One of my students yesterday—a new girl named Lily—asked for my number, and I obliged. Having your teacher's cell phone number seems to be pretty standard, here; Mina will occasionally get texts from one of our students, either saying that they'll be late or whatever else. Plus she's a sweet girl and not going to, say, call me at 3 in the morning for shits and giggles.

Just an hour ago, I got a text from Lily: "Teacher!! It's Lily. What do you do now??"

"Hi Lily! I'm cleaning my apartment. ^-^"

"Oh!! Good teacher and clean teacher!"

This is the most adorable thing that will happen to me for the rest of the week, pretty much.

Monday, July 13, 2009

Music Ed

What American/British/otherwise sung in English songs do you think would be good/accessible for beginners in Korean? I think my listening classes are really boring (and really easy!) and adding music would be fun for me AND for the kids.

I'm trying to think of stuff without complicated/obscure vocabulary and well-enunciated lyrics (so no Kurt Cobain or John Fogerty) but my mind's drawing a blank.

Saturday, July 11, 2009


While my friend Aaron was here, a lot of his visit revolved around "where should we eat next?" I love food, he loves food, and Korea has some great goddamn food. Clearly there was only one thing we could do, and that was eat. And eat we did.

닭갈비 (Dak Galbi)

The first we didn't actually get around to eating, but it's probably my favorite thing to get whenever I go out. 닭 is chicken; 닭갈비 is "a popular South Korean dish generally made by stir-frying marinated diced chicken in a gochujang (chili pepper paste) based sauce, and sliced cabbage, sweet potato, scallions, onions and tteok (rice cake) together on a hot plate." It's also delicious, especially when you get lots of tteok with it. There's a place near Sherlock Academy that adds cheese, too. Heaven!

부대찌개 (Budae chigae)

Whenever I talk to Koreans in Seoul, without fail they admonish me for living in Uijeongbu but never eating budae chigae. No longer! Chigae is the name for a whole family of stews with gochujang and tofu. There's kimchi chigae, and chumchi chigae, and also budae chigae. "부대" (budae) is an army base or soldier camp. Naturally there are a few of them up here by the 39th, which is why Uijeongbu is particularly infamous for its budae chigae (like cheesesteaks and Philly). The ingredients in budae chigae include your basic chigae, but with the addition of scrapped meat that post-war Koreans would scrape together from the Americans' rations: sausages, SPAM, hot dogs, and so on. Definitely some of the more filling food I've had so far, but also really tasty.

삼겹살 (Samgyupsal)

This is usually my dinner on Saturday nights when I go to Seoul. It's pork—the same part of the pig where bacon comes from—that grills right on your table in front of you. "The name can be translated as Three (sam) layered (gyeop) meat (sal), of course hinting at the three layers that are visible in the meat."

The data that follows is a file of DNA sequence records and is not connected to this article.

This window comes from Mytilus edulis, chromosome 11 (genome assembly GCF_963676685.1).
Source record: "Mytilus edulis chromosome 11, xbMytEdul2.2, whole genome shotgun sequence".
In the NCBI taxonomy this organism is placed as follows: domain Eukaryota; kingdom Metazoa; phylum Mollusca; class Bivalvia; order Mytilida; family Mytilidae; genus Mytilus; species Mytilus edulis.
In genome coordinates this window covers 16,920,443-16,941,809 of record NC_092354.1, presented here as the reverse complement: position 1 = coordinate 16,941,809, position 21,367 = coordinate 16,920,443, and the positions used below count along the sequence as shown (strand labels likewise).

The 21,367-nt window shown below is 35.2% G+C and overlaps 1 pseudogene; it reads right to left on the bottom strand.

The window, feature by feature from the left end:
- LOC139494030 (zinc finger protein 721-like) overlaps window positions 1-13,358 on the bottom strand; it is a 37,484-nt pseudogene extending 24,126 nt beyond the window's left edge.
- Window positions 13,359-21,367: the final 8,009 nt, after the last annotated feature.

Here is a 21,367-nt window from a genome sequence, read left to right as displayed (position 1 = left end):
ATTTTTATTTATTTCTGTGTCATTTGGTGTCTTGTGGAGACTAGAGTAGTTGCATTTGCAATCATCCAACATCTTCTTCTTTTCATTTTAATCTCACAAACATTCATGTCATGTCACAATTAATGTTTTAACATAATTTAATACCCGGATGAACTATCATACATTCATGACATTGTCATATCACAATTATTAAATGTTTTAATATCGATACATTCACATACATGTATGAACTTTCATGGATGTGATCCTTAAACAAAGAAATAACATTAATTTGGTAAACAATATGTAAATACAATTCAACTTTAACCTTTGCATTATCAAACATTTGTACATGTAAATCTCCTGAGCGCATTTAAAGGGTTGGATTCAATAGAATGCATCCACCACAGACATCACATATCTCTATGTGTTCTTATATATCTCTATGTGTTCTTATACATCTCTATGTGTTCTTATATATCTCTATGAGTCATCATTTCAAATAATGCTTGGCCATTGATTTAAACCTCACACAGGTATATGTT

With both the samgyupsal and the dak galbi, I might add, a whole bunch grills right at your table, in a hotplate or wherever. You have your own little plate, then there's a plate of greens (usually big lettuce leaves and sesame leaves). If you're getting samgyupsal, there's also some small bowls of different sauces. You pick out bits of the meat, dip them in sauce when appropriate, and then wrap them in the lettuce leaf. Any of the other side dishes served are also fair game.

갈비 (Galbi)

Straight up galbi is a bit different than dak galbi. It eliminates the extra veggies and rice cakes, consisting mostly of marinated ribs and maybe some onions or garlic thrown on for flavor.

In case you couldn't tell, meat is kind of important here in Korea. Being a vegetarian would be pretty tough—being a vegan would be pretty much impossible. I eat more meat here than I do at home, mostly out of necessity but also because meat done Korean-style just tastes better. Probably too better, I've packed on a few extra pounds since I got here. Oops.

Wednesday, July 1, 2009

Crafts and Plans

Two weeks ago, I went back to Dongdaemun with my friend Winnie (a Chinese-Canadian girl) and found me some more beads. Most of the ones pictured are wood, except for the ones in "cool" colors. Those are artificial, though what material exactly I'm not sure. Acrylic? Polymer? All of those, plus three feet of chain in bronze/copper/something that's not a silver or gold analogue, matching jump rings, crimp beads and head pins, and a cell phone charm dangle—seven USD.

One of my college friends will arrive in a few days for a visit. I'm looking forward to that for the obvious reasons (haven't seen him since right after graduation), but also because there's a lot in Korea that people miss out on because they don't think of it as a tourist destination and I'm happy to play host at places "off the beaten track," as it were. (Considering what I did at Lost River Caverns, that seems to be something of a theme in my life.) I'm starting to put together an agenda: so far I'm thinking N Seoul Tower, the COEX Aquarium, and maybe the Everland Zoo (to see the ligers!).

Pictures and stories forthcoming.